STATE CAPTURE INQUIRY: ‘Guptas want selective treatment of the law’
The Guptas’ promise to testify from Dubai was “worth nothing” and they “wanted selective treatment of the law”.
Advocate Vincent Maleka‚ one of the evidence leaders at the commission of inquiry into state capture‚ has slammed the Guptas‚ arguing that there was “no lawful reason” justifying their refusal to return to South Africa to give evidence.
“The road to hell is paved with good intentions‚ and we don’t have to risk that road‚” advocate Vincent Maleka argued on Thursday afternoon.
Maleka urged Deputy Chief Justice Raymond Zondo to dismiss their applications to cross-examine the witnesses that implicate them.
Zondo himself questioned whether the Guptas’ refusal to return to South Africa did “not seek to defeat one of the purposes of this commission” because – should the inquiry recommend criminal prosecution – such potential prosecution of the Guptas “would not be possible” if they remained overseas.
Maleka slammed the Guptas’ response to the testimony of former deputy finance minister Mcebisi Jonas‚ former government communications head Themba Maseko and ex-ANC MP Vytjie Mentor as founded on “bare denials”.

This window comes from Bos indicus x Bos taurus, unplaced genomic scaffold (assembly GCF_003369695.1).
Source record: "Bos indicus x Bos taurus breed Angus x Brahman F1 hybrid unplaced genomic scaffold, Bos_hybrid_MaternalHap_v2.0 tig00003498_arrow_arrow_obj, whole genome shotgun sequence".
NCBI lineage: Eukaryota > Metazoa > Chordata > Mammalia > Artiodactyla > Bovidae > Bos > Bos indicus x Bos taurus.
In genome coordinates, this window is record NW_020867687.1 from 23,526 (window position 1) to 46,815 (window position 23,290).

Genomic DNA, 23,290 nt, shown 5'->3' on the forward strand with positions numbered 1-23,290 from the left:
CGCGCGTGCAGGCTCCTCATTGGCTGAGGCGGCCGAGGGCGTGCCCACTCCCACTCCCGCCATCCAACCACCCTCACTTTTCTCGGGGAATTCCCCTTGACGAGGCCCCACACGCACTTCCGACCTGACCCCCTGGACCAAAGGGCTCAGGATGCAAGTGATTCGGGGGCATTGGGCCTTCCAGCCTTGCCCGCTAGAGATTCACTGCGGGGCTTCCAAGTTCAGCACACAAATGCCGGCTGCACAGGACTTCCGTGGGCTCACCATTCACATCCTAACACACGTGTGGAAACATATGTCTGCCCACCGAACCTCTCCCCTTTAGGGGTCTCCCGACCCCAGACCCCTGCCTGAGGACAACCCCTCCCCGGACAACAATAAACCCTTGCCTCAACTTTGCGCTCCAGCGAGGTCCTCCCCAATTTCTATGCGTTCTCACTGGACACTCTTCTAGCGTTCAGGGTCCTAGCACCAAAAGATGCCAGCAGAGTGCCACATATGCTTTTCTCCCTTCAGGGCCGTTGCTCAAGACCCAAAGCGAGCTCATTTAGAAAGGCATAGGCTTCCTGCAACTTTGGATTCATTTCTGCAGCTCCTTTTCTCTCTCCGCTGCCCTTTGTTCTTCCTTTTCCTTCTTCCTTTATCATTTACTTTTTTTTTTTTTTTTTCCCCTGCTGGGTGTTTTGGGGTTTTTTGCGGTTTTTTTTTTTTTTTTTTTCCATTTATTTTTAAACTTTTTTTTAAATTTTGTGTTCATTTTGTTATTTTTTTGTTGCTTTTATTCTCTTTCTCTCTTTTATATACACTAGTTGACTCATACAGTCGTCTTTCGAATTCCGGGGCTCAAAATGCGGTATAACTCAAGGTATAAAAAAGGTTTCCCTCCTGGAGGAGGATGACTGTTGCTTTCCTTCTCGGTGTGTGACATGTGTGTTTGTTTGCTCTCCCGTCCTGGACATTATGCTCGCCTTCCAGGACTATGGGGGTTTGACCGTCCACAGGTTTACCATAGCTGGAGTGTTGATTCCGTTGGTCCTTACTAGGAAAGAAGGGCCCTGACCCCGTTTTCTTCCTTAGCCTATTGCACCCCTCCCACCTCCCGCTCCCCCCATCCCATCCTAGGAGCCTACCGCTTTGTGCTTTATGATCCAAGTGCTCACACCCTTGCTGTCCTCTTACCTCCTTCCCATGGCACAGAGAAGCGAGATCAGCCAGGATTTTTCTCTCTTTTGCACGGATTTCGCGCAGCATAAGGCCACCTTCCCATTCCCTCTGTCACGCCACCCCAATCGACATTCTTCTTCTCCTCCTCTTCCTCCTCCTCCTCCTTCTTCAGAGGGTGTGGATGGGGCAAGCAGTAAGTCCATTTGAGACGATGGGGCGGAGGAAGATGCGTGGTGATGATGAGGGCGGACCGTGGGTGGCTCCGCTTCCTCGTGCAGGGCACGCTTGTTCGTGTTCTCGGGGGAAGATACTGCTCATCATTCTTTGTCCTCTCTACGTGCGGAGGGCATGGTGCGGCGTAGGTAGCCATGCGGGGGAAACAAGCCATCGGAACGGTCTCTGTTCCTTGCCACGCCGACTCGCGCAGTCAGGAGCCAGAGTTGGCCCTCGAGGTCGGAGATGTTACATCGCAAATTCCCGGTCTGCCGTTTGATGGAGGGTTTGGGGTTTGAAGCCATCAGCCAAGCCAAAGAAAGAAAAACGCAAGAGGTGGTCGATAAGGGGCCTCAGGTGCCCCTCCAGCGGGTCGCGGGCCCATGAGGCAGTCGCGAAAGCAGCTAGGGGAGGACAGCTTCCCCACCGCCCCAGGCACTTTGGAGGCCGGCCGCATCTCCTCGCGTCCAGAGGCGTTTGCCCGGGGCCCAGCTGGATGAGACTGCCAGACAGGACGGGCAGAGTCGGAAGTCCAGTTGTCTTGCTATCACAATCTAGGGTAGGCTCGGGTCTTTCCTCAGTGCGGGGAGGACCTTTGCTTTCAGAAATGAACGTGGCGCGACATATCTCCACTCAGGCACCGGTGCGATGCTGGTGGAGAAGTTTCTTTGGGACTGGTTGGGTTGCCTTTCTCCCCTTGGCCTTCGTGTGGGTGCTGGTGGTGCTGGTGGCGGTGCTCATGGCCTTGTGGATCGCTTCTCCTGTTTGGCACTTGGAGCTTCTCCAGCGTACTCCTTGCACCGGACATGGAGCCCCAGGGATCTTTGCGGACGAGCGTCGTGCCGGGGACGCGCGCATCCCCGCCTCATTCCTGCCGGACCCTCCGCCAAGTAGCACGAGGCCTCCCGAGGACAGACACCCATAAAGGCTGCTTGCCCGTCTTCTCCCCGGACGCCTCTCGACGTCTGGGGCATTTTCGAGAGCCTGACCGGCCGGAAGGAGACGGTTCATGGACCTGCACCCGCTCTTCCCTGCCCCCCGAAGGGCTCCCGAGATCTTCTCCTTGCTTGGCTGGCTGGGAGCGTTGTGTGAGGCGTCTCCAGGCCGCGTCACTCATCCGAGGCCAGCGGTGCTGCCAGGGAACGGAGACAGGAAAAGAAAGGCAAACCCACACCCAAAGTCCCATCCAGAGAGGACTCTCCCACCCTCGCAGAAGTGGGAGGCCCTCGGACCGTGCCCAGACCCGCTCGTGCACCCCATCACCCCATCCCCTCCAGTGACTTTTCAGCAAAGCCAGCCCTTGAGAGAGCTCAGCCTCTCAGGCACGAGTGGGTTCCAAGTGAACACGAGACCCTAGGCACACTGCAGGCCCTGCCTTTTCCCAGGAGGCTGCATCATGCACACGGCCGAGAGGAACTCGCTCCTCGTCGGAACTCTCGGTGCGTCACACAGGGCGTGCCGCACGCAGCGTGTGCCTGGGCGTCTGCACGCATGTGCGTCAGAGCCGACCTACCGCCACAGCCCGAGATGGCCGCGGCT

“They simply want to use the commission processes to proclaim their innocence‚” he added.
“We submit that the type of undertaking through the heads of arguments by the Gupta brothers‚ is not worth the pain because they may wake up and decide that they are not going to participate in the commission‚” Maleka said.
He further argued that there were cost implications to send the commissions legal team abroad‚ and as things stood‚ financial resources were already scarce.
“Even if we take that proposition on face value‚ we know that‚ the road to hell is paved with good intention‚” said Maleka.
Zondo agreed and said it would be quiet a “huge operation” because it meant that more money would be required.
Lawyers for the Guptas have argued that they would not return to South Africa to give evidence – as they did not trust the “reckless incompetence” and abuse of power by the Hawks and National Prosecuting Authority.The Hawks maintain that Gupta patriarch Ajay is a “fugitive from justice” but the Guptas’ advocate‚ Mike Hellens SC‚ argued earlier on Thursday that there was “no clarity” on whether this was the case.
Maleka pointed out that former president Jacob Zuma’s son‚ Duduzane‚ had returned to South Africa – despite knowing that he faced potential criminal prosecution for allegedly attempting to corrupt Jonas.
Duduzane Zuma has argued that he wants the right to cross-examine Jonas‚ but doesn’t want to testify because he currently faces criminal prosecution linked to Jonas’s evidence.
But Maleka says there is “no prejudice” to Duduzane‚ given that the evidence he gives to the inquiry cannot be used against him in his criminal trial.
Maleka said he would ask for Duduzane to be summoned to give evidence if he did not voluntarily come to the inquiry.
Justice Zondo reserved judgment on the Guptas’ application.He however granted former president Jacob Zuma’s personal assistant‚ Lakela Kaunda‚ former arms deal consultant Fana Hlongwane and Hawks advocate Mandla Mtolo the right to cross-examine all three key witnesses at the commission.